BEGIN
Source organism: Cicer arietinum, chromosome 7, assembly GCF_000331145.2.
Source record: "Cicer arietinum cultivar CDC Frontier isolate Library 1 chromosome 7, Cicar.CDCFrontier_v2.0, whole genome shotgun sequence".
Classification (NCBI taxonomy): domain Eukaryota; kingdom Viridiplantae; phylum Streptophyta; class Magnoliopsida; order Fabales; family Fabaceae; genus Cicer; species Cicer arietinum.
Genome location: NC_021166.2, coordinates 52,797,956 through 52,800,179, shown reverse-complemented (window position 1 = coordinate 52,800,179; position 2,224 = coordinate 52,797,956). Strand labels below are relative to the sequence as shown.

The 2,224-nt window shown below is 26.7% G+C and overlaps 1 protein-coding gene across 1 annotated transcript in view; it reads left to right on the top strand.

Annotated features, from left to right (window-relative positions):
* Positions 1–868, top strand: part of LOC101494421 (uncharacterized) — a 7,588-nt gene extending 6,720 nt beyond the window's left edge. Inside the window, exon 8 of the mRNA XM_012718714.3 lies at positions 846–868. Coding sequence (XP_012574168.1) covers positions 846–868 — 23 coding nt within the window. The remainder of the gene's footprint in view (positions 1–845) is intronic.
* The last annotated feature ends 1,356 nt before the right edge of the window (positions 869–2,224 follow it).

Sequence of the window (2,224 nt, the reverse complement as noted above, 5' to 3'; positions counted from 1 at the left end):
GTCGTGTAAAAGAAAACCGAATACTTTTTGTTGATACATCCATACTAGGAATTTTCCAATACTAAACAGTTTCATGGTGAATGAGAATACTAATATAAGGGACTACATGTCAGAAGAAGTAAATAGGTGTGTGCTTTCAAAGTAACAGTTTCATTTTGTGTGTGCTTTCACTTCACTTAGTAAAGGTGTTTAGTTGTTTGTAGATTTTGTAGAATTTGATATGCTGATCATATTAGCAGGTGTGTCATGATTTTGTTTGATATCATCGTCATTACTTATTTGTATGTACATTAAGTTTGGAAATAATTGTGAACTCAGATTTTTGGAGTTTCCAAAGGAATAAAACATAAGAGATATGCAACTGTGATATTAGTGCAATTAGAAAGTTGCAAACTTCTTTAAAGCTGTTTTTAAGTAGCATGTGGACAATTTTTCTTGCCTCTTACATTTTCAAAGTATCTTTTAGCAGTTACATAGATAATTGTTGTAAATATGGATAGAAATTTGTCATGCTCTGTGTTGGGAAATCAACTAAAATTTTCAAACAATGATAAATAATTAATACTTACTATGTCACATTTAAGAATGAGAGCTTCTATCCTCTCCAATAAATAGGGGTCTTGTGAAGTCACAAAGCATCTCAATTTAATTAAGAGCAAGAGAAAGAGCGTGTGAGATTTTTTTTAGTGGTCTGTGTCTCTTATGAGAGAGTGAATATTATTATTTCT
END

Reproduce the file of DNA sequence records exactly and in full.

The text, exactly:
Source organism: Cicer arietinum, chromosome 7, assembly GCF_000331145.2.
Source record: "Cicer arietinum cultivar CDC Frontier isolate Library 1 chromosome 7, Cicar.CDCFrontier_v2.0, whole genome shotgun sequence".
Classification (NCBI taxonomy): domain Eukaryota; kingdom Viridiplantae; phylum Streptophyta; class Magnoliopsida; order Fabales; family Fabaceae; genus Cicer; species Cicer arietinum.
Genome location: NC_021166.2, coordinates 52,797,956 through 52,800,179, shown reverse-complemented (window position 1 = coordinate 52,800,179; position 2,224 = coordinate 52,797,956). Strand labels below are relative to the sequence as shown.

The 2,224-nt window shown below is 26.7% G+C and overlaps 1 protein-coding gene across 1 annotated transcript in view; it reads left to right on the top strand.

Annotated features, from left to right (window-relative positions):
* Positions 1–868, top strand: part of LOC101494421 (uncharacterized) — a 7,588-nt gene extending 6,720 nt beyond the window's left edge. Inside the window, exon 8 of the mRNA XM_012718714.3 lies at positions 846–868. Coding sequence (XP_012574168.1) covers positions 846–868 — 23 coding nt within the window. The remainder of the gene's footprint in view (positions 1–845) is intronic.
* The last annotated feature ends 1,356 nt before the right edge of the window (positions 869–2,224 follow it).

Sequence of the window (2,224 nt, the reverse complement as noted above, 5' to 3'; positions counted from 1 at the left end):
GTCGTGTAAAAGAAAACCGAATACTTTTTGTTGATACATCCATACTAGGAATTTTCCAATACTAAACAGTTTCATGGTGAATGAGAATACTAATATAAGGGACTACATGTCAGAAGAAGTAAATAGGTGTGTGCTTTCAAAGTAACAGTTTCATTTTGTGTGTGCTTTCACTTCACTTAGTAAAGGTGTTTAGTTGTTTGTAGATTTTGTAGAATTTGATATGCTGATCATATTAGCAGGTGTGTCATGATTTTGTTTGATATCATCGTCATTACTTATTTGTATGTACATTAAGTTTGGAAATAATTGTGAACTCAGATTTTTGGAGTTTCCAAAGGAATAAAACATAAGAGATATGCAACTGTGATATTAGTGCAATTAGAAAGTTGCAAACTTCTTTAAAGCTGTTTTTAAGTAGCATGTGGACAATTTTTCTTGCCTCTTACATTTTCAAAGTATCTTTTAGCAGTTACATAGATAATTGTTGTAAATATGGATAGAAATTTGTCATGCTCTGTGTTGGGAAATCAACTAAAATTTTCAAACAATGATAAATAATTAATACTTACTATGTCACATTTAAGAATGAGAGCTTCTATCCTCTCCAATAAATAGGGGTCTTGTGAAGTCACAAAGCATCTCAATTTAATTAAGAGCAAGAGAAAGAGCGTGTGAGATTTTTTTTAGTGGTCTGTGTCTCTTATGAGAGAGTGAATATTATTATTTCT